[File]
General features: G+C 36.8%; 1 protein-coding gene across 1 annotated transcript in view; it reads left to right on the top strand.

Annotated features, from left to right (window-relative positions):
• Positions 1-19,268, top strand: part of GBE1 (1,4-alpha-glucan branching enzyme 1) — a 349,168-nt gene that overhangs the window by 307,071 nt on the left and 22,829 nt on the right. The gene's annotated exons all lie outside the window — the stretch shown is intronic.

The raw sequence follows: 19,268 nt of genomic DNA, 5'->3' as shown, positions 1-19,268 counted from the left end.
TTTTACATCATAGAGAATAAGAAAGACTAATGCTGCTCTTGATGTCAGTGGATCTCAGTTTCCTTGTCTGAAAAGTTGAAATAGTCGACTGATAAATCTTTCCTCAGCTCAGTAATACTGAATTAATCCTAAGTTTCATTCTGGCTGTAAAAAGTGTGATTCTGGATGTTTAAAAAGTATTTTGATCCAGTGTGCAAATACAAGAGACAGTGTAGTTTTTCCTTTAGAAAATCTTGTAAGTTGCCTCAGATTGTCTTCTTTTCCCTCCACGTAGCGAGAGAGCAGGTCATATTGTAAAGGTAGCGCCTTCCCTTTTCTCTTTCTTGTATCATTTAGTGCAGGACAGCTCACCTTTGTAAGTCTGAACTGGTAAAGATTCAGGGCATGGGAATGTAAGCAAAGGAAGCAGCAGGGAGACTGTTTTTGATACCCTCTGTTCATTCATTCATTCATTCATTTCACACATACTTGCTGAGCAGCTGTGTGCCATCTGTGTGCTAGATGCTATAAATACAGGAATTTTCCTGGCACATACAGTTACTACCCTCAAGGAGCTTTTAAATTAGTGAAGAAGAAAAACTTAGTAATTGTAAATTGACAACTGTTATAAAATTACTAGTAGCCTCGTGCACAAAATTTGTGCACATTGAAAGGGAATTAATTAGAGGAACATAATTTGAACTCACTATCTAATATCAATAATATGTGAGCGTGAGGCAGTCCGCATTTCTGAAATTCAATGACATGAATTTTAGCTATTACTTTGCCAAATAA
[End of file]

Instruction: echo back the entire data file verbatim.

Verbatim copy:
General features: G+C 36.8%; 1 protein-coding gene across 1 annotated transcript in view; it reads left to right on the top strand.

Annotated features, from left to right (window-relative positions):
• Positions 1-19,268, top strand: part of GBE1 (1,4-alpha-glucan branching enzyme 1) — a 349,168-nt gene that overhangs the window by 307,071 nt on the left and 22,829 nt on the right. The gene's annotated exons all lie outside the window — the stretch shown is intronic.

The raw sequence follows: 19,268 nt of genomic DNA, 5'->3' as shown, positions 1-19,268 counted from the left end.
TTTTACATCATAGAGAATAAGAAAGACTAATGCTGCTCTTGATGTCAGTGGATCTCAGTTTCCTTGTCTGAAAAGTTGAAATAGTCGACTGATAAATCTTTCCTCAGCTCAGTAATACTGAATTAATCCTAAGTTTCATTCTGGCTGTAAAAAGTGTGATTCTGGATGTTTAAAAAGTATTTTGATCCAGTGTGCAAATACAAGAGACAGTGTAGTTTTTCCTTTAGAAAATCTTGTAAGTTGCCTCAGATTGTCTTCTTTTCCCTCCACGTAGCGAGAGAGCAGGTCATATTGTAAAGGTAGCGCCTTCCCTTTTCTCTTTCTTGTATCATTTAGTGCAGGACAGCTCACCTTTGTAAGTCTGAACTGGTAAAGATTCAGGGCATGGGAATGTAAGCAAAGGAAGCAGCAGGGAGACTGTTTTTGATACCCTCTGTTCATTCATTCATTCATTCATTTCACACATACTTGCTGAGCAGCTGTGTGCCATCTGTGTGCTAGATGCTATAAATACAGGAATTTTCCTGGCACATACAGTTACTACCCTCAAGGAGCTTTTAAATTAGTGAAGAAGAAAAACTTAGTAATTGTAAATTGACAACTGTTATAAAATTACTAGTAGCCTCGTGCACAAAATTTGTGCACATTGAAAGGGAATTAATTAGAGGAACATAATTTGAACTCACTATCTAATATCAATAATATGTGAGCGTGAGGCAGTCCGCATTTCTGAAATTCAATGACATGAATTTTAGCTATTACTTTGCCAAATAA